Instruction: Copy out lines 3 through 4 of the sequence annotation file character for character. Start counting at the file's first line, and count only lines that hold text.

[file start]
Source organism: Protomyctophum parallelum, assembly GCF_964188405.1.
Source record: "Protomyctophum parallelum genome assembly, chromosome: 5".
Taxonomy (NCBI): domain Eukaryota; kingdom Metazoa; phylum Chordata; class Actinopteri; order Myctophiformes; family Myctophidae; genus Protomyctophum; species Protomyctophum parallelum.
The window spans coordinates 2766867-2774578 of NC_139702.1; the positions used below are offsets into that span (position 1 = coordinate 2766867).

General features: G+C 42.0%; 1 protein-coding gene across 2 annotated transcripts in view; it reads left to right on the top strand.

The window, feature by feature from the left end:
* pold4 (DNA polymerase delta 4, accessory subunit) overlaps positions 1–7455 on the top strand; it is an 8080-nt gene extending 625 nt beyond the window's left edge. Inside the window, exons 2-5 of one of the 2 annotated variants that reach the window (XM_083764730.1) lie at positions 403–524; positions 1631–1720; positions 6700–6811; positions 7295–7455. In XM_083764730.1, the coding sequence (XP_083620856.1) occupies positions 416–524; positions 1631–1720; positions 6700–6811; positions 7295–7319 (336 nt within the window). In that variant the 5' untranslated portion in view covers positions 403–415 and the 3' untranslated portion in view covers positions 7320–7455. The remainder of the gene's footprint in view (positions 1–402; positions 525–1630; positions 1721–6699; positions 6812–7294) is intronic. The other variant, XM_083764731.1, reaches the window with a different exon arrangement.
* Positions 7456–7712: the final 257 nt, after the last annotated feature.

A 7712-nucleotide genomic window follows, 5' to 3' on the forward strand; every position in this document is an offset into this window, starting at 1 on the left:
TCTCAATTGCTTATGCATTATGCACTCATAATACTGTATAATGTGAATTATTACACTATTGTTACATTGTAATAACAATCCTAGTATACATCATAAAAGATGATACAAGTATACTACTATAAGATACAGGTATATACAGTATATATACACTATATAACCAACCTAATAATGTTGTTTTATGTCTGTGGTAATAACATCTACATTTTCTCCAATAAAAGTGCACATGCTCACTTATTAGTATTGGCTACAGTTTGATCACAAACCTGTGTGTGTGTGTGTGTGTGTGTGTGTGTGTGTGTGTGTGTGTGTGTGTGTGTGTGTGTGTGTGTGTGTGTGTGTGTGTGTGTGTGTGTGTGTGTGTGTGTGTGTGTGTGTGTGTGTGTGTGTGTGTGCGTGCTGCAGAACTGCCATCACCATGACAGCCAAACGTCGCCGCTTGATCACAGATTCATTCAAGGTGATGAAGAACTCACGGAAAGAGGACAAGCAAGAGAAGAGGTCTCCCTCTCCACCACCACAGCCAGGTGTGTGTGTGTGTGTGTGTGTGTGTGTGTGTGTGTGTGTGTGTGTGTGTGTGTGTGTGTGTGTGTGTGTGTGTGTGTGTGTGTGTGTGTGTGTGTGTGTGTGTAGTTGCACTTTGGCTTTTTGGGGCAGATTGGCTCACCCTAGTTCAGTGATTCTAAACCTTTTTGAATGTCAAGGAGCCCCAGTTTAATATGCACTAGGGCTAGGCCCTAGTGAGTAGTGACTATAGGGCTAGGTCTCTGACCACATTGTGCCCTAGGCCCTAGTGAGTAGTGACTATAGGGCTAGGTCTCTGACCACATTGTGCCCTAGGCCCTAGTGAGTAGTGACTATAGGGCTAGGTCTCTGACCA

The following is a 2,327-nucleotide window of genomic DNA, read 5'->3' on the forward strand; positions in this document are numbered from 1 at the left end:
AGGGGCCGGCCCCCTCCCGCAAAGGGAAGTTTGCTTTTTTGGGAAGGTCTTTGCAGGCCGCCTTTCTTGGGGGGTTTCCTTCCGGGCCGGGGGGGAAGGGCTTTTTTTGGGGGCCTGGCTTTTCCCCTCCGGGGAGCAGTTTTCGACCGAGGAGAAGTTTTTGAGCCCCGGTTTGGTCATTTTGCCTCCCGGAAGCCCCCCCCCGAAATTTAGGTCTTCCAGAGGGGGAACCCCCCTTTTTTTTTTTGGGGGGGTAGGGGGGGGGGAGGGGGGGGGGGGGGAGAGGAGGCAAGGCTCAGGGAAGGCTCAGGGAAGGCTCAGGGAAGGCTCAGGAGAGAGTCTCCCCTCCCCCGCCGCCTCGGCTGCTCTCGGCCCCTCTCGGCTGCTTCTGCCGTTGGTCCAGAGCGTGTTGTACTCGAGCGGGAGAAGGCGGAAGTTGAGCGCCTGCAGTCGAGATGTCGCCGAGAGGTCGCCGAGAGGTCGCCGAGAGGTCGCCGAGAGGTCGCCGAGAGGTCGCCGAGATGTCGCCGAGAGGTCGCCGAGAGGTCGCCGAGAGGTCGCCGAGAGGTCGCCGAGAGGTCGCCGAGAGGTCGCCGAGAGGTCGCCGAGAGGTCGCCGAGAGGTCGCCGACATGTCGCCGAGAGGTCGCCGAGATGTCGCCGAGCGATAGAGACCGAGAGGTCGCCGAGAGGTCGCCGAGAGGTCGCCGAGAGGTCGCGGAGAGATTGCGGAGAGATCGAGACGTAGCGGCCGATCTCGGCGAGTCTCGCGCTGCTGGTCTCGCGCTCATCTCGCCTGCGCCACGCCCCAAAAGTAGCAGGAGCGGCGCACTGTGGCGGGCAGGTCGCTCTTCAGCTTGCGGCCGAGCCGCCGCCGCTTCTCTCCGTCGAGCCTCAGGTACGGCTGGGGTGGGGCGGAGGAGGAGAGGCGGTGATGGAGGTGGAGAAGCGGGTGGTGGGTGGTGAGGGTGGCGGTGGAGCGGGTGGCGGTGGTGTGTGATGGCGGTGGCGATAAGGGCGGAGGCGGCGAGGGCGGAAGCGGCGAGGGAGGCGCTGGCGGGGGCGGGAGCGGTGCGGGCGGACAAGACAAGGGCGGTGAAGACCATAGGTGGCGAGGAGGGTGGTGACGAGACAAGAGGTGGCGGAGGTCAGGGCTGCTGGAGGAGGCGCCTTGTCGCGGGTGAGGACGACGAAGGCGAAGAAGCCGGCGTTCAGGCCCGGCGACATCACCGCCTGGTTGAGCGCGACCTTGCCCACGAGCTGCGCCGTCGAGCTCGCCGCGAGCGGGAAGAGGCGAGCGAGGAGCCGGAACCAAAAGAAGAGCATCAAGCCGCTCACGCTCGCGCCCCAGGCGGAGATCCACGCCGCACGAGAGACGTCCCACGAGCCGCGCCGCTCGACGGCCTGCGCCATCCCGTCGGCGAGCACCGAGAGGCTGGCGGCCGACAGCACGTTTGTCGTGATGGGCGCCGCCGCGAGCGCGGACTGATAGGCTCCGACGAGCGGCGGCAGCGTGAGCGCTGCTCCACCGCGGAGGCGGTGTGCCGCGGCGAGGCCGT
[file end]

Taxonomy (NCBI): domain Eukaryota; kingdom Metazoa; phylum Chordata; class Actinopteri; order Myctophiformes; family Myctophidae; genus Protomyctophum; species Protomyctophum parallelum.
The window spans coordinates 2766867-2774578 of NC_139702.1; the positions used below are offsets into that span (position 1 = coordinate 2766867).